This month 42 American doctors and nurses will begin year long assignments on faculties of African medical and nursing schools as a part of the Global Health Service Partnership (GHSP).
The program is a collaboration between the US Peace Corps, the US President’s Emergency Plan for AIDS Relief (PEPFAR), and Seed Global Health. Vanessa Kerry and I discuss the past and the future of the program in an article in Academic Medicine entitled “The Global Health Service Partnership: Teaching for the World.”
The program represents an ambitious commitment by the Peace Corps which hosts the GHSP, PEPFAR which funds it, and Seed Global Health which provides technical assistance to the Peace Corps and raises funds for loan repayment for program participants. The arrival of these 42 clinician-teachers at their medical and nursing schools in Malawi, Tanzania and Uganda marks the start of the second year of the program. The inaugural group of 31 had extraordinary experiences as teachers, mentors, faculty colleagues and contributors to institution building. Representative experiences are recorded in this video of photos from volunteers working in each of the three countries. This year’s teacher clinicians will work at 13 sites in the 3 countries. Among the 42 are 23 nurses, 19 physicians, 7 couples, 8 Returned Peace Corps volunteers, the program’s first osteopathic physicians and 3 GHSP volunteers from 2013-2014 who are extending for another year. These volunteers range from 27 to 68 years old and represent 15 specialty areas of nursing and medicine. Twelve come from the Midwest, 10 from the Northeast, 9 from the West, 8 from the South and 3 from the Mid-Atlantic.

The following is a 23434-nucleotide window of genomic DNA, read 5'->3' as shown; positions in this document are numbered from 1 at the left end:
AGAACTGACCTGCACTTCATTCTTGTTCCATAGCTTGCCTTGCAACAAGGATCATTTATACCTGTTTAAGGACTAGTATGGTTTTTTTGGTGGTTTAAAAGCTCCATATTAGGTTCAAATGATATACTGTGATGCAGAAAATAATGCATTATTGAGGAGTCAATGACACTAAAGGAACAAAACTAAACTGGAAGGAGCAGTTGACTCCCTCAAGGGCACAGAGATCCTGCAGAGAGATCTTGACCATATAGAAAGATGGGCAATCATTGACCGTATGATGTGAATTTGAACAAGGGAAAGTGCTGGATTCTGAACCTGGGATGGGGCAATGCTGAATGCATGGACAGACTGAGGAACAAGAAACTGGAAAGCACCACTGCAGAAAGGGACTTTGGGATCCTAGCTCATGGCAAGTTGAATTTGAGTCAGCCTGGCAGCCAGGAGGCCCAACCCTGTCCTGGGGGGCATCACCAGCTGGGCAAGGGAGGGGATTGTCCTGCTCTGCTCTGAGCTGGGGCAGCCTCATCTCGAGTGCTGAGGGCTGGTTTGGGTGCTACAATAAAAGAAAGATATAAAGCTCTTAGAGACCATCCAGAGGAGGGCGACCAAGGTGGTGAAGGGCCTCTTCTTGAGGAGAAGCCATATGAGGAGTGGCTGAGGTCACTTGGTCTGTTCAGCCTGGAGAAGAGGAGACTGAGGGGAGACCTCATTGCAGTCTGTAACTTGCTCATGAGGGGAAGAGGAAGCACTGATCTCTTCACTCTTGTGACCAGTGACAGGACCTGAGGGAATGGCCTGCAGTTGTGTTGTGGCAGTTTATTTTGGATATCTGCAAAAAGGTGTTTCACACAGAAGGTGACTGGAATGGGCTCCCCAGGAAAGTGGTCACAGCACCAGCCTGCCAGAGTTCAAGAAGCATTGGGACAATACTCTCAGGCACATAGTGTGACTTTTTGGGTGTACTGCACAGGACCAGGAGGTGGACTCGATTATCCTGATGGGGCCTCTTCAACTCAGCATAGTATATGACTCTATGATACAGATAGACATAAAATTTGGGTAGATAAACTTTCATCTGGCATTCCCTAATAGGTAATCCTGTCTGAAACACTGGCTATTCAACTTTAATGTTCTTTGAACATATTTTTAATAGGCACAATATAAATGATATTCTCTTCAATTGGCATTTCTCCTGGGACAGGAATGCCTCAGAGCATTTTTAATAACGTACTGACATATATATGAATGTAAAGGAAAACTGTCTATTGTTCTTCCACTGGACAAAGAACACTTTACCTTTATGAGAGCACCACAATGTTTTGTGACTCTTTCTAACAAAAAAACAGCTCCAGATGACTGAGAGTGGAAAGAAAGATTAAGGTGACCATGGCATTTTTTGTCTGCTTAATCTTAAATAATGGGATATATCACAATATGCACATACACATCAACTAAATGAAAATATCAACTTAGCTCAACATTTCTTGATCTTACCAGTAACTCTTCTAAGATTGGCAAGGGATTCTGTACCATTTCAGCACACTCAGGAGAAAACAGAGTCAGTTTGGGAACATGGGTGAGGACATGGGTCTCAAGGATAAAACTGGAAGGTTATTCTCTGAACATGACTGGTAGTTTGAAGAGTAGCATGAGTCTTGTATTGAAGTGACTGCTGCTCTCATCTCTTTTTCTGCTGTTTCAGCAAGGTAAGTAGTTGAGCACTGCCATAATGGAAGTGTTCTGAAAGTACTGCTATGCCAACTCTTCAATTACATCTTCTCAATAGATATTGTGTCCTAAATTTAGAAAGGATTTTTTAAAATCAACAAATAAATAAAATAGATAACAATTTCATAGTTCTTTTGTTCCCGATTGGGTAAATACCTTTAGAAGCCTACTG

The link between social mission in medicine and nursing, medical/nursing education, and global health is palpable in this program. Many US physicians and nurses who have worked in community based settings and public health are drawn to global health and teaching. Teaching, in fact, distinguishes the Global Health Service Partnership from many other service programs in low resource countries. The program is founded on the premise that teaching is the most powerful form of health development work because it contributes to building a stronger platform for health delivery in the country. It is the intent of the program to grow overtime, expanding the numbers of countries and the types of other health professionals involved. The recruitment process has now begun for the 3rd year of the program, which started on July 1, 2014 (click here to apply). Applications close on December 5, 2014. On August 5, 2014 there will be an informational GHSP Google+ Hangout at 12 pm EST online with GHSP volunteers speaking about their experiences from the field. Click here to sign up today. For any questions, please visit seedglobalhealth.org or firstname.lastname@example.org.